Since July last year, every single piece of luxury item from Chopard has been crafted in gold sourced ethically from small-scale mines in the Swiss Better Gold Association (SBGA), Fairmined and Fairtrade schemes, as well as Responsible Jewellery Council-certified refineries.
The same rigorous process also applies to the gemstones. For instance, Chopard sources diamonds verified by the Kimberly Process Certification Scheme that ensures only conflict-free diamonds enter the market. Working with organisations like Eco-Age, Chopard is also able to identify trusted suppliers for its coloured stones such as opals from Aurora Gems, an established family-owned mine in Australia.
Also see: Chopard targets 100% ethical gold
And to think that this Journey to Sustainable Luxury began less than 10 years ago, taking physical form first in the Green Carpet Collection of high jewellery in 2013 followed by the L.U.C Tourbillon QF watch in 2014. The consistently strong momentum is an irrefutable indication of its seriousness in this initiative.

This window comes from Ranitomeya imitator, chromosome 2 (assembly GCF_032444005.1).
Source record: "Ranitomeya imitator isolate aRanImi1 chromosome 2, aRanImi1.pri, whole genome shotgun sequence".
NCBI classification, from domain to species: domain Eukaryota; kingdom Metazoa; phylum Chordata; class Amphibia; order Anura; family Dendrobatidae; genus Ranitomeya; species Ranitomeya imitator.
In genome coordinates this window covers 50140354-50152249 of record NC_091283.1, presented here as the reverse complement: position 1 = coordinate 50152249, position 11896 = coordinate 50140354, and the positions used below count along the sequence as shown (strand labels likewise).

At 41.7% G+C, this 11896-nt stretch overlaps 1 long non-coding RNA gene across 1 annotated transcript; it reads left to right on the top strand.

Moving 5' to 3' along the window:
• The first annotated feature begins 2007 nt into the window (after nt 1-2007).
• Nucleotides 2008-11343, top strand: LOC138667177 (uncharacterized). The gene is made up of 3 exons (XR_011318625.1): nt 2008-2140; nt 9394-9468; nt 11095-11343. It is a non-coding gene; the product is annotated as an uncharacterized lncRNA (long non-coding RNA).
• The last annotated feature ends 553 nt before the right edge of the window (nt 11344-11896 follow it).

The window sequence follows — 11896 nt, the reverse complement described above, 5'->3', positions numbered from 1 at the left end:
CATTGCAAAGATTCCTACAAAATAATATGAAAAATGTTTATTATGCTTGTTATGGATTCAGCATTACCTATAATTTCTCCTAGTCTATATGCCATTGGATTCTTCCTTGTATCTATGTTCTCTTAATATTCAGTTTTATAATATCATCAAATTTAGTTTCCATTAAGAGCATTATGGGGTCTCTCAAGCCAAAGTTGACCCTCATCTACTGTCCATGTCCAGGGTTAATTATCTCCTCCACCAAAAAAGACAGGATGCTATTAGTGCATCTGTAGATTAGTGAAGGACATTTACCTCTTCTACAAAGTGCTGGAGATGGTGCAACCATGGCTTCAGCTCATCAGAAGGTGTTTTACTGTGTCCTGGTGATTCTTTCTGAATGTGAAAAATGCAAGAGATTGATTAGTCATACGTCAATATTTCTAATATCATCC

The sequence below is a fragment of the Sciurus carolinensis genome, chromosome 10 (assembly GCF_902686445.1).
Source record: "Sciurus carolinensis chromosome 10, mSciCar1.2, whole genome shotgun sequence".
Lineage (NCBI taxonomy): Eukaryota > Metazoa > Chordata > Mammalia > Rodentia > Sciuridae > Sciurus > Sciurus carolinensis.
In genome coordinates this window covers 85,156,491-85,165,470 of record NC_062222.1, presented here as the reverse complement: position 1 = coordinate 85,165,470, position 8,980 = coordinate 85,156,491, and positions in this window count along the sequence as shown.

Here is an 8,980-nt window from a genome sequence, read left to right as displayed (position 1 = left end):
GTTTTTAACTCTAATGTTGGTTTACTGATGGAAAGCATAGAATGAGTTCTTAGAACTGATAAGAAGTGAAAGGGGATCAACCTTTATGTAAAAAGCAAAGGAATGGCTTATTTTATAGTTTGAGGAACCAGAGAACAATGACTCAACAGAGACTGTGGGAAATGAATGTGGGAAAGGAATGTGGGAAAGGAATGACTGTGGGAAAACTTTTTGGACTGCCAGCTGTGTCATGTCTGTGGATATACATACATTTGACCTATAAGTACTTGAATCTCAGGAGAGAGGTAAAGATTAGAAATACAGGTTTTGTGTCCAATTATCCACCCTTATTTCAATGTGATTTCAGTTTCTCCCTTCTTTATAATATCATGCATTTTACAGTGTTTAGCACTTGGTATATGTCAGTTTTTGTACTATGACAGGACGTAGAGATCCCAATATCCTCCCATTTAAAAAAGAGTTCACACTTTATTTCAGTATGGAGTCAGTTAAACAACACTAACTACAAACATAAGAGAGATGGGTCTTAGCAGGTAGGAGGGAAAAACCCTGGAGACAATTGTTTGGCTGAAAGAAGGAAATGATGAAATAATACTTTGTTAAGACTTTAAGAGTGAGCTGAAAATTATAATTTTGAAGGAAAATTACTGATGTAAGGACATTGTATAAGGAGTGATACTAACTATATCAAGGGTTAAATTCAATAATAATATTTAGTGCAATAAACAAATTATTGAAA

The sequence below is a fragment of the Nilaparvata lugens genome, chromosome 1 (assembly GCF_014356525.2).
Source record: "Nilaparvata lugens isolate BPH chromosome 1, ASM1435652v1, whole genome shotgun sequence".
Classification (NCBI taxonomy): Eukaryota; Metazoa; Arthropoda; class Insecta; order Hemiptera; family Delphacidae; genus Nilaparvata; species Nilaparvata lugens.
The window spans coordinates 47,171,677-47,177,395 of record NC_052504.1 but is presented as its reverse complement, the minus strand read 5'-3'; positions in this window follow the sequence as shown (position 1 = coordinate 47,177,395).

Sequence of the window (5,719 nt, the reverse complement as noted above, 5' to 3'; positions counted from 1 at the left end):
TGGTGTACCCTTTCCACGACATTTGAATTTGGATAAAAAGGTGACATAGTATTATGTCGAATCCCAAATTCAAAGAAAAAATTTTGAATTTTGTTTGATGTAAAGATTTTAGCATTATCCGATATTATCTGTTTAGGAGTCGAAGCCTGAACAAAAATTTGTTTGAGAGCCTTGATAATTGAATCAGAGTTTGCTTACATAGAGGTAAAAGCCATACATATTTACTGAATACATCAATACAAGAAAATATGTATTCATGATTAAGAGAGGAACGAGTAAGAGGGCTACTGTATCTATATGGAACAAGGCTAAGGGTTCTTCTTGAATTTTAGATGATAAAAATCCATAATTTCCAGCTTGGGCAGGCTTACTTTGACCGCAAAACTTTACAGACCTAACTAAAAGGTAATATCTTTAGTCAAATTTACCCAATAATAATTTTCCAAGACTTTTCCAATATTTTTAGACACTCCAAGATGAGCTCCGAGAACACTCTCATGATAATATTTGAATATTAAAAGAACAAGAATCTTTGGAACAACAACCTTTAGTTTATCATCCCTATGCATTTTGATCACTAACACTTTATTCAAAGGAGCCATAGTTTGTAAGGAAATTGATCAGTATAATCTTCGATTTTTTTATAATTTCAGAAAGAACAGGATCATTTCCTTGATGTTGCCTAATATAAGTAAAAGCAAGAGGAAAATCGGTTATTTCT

In this email interview, Caroline Scheufele, co-president and artistic director of Chopard, talks more about the evolution of its commitment to sustainable luxury.
Why did you decide to embark on this Journey To Sustainable Luxury?
It all began when I met Livia Firth, the director of Eco-Age at the Oscars in 2011, where her actor husband Colin Firth won Best Actor for The King’s Speech. We then had coffee and she asked me where our gold came from. It was an innocent question but it prompted me to dig deep into the issue. I discovered the many challenges and hardships that mining communities faced. That was when I resolved to seek a definitive solution and termed the quest “The Journey To Sustainable Luxury” because I knew that was going to be a long road ahead.
It’s a bold commitment but it’s one we must pursue if we are to make a difference to the lives of the people who make our business possible.